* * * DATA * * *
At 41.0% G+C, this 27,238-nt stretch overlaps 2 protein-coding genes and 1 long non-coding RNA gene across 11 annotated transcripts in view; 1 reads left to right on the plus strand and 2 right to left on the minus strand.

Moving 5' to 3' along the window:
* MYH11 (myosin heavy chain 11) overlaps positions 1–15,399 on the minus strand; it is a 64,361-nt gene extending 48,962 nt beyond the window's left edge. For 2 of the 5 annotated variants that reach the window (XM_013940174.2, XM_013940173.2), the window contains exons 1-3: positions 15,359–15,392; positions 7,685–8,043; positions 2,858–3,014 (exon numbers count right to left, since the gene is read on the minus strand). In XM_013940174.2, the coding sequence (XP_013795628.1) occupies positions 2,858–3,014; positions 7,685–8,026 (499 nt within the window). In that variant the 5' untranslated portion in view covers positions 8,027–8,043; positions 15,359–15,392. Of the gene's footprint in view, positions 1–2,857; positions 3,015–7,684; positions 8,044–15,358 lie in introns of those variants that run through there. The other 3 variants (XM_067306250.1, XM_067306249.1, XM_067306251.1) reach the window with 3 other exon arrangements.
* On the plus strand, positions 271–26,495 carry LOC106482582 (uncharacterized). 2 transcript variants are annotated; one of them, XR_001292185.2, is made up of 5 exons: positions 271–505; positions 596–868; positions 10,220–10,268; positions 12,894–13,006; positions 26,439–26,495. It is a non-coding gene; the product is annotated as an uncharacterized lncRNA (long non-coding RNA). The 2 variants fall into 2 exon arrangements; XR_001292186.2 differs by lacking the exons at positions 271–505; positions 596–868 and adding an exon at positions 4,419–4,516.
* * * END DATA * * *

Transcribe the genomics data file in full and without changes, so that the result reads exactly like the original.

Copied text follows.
At 41.0% G+C, this 27,238-nt stretch overlaps 2 protein-coding genes and 1 long non-coding RNA gene across 11 annotated transcripts in view; 1 reads left to right on the plus strand and 2 right to left on the minus strand.

Moving 5' to 3' along the window:
* MYH11 (myosin heavy chain 11) overlaps positions 1–15,399 on the minus strand; it is a 64,361-nt gene extending 48,962 nt beyond the window's left edge. For 2 of the 5 annotated variants that reach the window (XM_013940174.2, XM_013940173.2), the window contains exons 1-3: positions 15,359–15,392; positions 7,685–8,043; positions 2,858–3,014 (exon numbers count right to left, since the gene is read on the minus strand). In XM_013940174.2, the coding sequence (XP_013795628.1) occupies positions 2,858–3,014; positions 7,685–8,026 (499 nt within the window). In that variant the 5' untranslated portion in view covers positions 8,027–8,043; positions 15,359–15,392. Of the gene's footprint in view, positions 1–2,857; positions 3,015–7,684; positions 8,044–15,358 lie in introns of those variants that run through there. The other 3 variants (XM_067306250.1, XM_067306249.1, XM_067306251.1) reach the window with 3 other exon arrangements.
* On the plus strand, positions 271–26,495 carry LOC106482582 (uncharacterized). 2 transcript variants are annotated; one of them, XR_001292185.2, is made up of 5 exons: positions 271–505; positions 596–868; positions 10,220–10,268; positions 12,894–13,006; positions 26,439–26,495. It is a non-coding gene; the product is annotated as an uncharacterized lncRNA (long non-coding RNA). The 2 variants fall into 2 exon arrangements; XR_001292186.2 differs by lacking the exons at positions 271–505; positions 596–868 and adding an exon at positions 4,419–4,516.